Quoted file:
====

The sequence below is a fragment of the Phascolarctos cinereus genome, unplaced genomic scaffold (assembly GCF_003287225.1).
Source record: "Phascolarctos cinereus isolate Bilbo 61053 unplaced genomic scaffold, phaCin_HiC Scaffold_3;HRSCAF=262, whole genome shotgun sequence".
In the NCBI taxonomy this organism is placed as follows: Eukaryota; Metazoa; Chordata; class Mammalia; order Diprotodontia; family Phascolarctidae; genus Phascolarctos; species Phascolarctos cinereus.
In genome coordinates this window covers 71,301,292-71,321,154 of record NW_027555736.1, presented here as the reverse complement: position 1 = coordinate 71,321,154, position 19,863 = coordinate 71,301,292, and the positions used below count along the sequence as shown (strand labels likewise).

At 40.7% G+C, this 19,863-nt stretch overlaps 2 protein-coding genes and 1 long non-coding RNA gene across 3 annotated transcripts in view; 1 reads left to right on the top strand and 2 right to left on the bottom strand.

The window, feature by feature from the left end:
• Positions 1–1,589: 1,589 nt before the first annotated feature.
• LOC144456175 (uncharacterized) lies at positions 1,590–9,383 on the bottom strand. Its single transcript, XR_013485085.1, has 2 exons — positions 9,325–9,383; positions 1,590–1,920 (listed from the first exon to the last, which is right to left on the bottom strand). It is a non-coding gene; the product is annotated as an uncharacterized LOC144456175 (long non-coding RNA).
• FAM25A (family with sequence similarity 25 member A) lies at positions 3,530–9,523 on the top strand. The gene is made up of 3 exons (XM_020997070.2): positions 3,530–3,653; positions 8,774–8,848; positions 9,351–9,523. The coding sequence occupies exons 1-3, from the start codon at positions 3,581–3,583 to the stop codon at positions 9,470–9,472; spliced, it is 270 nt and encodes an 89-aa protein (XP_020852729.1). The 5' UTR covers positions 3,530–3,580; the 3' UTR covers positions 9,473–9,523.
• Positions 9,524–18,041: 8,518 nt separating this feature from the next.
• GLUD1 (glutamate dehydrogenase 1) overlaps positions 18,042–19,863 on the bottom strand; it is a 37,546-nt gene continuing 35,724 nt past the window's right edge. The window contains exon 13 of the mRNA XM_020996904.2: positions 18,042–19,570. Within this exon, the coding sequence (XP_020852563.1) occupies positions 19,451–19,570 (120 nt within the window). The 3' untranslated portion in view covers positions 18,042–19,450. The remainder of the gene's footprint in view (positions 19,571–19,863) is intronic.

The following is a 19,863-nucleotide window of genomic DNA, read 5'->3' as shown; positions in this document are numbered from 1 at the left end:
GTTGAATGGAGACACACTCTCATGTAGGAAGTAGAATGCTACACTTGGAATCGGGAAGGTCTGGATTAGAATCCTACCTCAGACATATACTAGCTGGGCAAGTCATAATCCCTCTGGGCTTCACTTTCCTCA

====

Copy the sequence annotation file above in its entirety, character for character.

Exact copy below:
The sequence below is a fragment of the Phascolarctos cinereus genome, unplaced genomic scaffold (assembly GCF_003287225.1).
Source record: "Phascolarctos cinereus isolate Bilbo 61053 unplaced genomic scaffold, phaCin_HiC Scaffold_3;HRSCAF=262, whole genome shotgun sequence".
In the NCBI taxonomy this organism is placed as follows: Eukaryota; Metazoa; Chordata; class Mammalia; order Diprotodontia; family Phascolarctidae; genus Phascolarctos; species Phascolarctos cinereus.
In genome coordinates this window covers 71,301,292-71,321,154 of record NW_027555736.1, presented here as the reverse complement: position 1 = coordinate 71,321,154, position 19,863 = coordinate 71,301,292, and the positions used below count along the sequence as shown (strand labels likewise).

At 40.7% G+C, this 19,863-nt stretch overlaps 2 protein-coding genes and 1 long non-coding RNA gene across 3 annotated transcripts in view; 1 reads left to right on the top strand and 2 right to left on the bottom strand.

The window, feature by feature from the left end:
• Positions 1–1,589: 1,589 nt before the first annotated feature.
• LOC144456175 (uncharacterized) lies at positions 1,590–9,383 on the bottom strand. Its single transcript, XR_013485085.1, has 2 exons — positions 9,325–9,383; positions 1,590–1,920 (listed from the first exon to the last, which is right to left on the bottom strand). It is a non-coding gene; the product is annotated as an uncharacterized LOC144456175 (long non-coding RNA).
• FAM25A (family with sequence similarity 25 member A) lies at positions 3,530–9,523 on the top strand. The gene is made up of 3 exons (XM_020997070.2): positions 3,530–3,653; positions 8,774–8,848; positions 9,351–9,523. The coding sequence occupies exons 1-3, from the start codon at positions 3,581–3,583 to the stop codon at positions 9,470–9,472; spliced, it is 270 nt and encodes an 89-aa protein (XP_020852729.1). The 5' UTR covers positions 3,530–3,580; the 3' UTR covers positions 9,473–9,523.
• Positions 9,524–18,041: 8,518 nt separating this feature from the next.
• GLUD1 (glutamate dehydrogenase 1) overlaps positions 18,042–19,863 on the bottom strand; it is a 37,546-nt gene continuing 35,724 nt past the window's right edge. The window contains exon 13 of the mRNA XM_020996904.2: positions 18,042–19,570. Within this exon, the coding sequence (XP_020852563.1) occupies positions 19,451–19,570 (120 nt within the window). The 3' untranslated portion in view covers positions 18,042–19,450. The remainder of the gene's footprint in view (positions 19,571–19,863) is intronic.

The following is a 19,863-nucleotide window of genomic DNA, read 5'->3' as shown; positions in this document are numbered from 1 at the left end:
GTTGAATGGAGACACACTCTCATGTAGGAAGTAGAATGCTACACTTGGAATCGGGAAGGTCTGGATTAGAATCCTACCTCAGACATATACTAGCTGGGCAAGTCATAATCCCTCTGGGCTTCACTTTCCTCA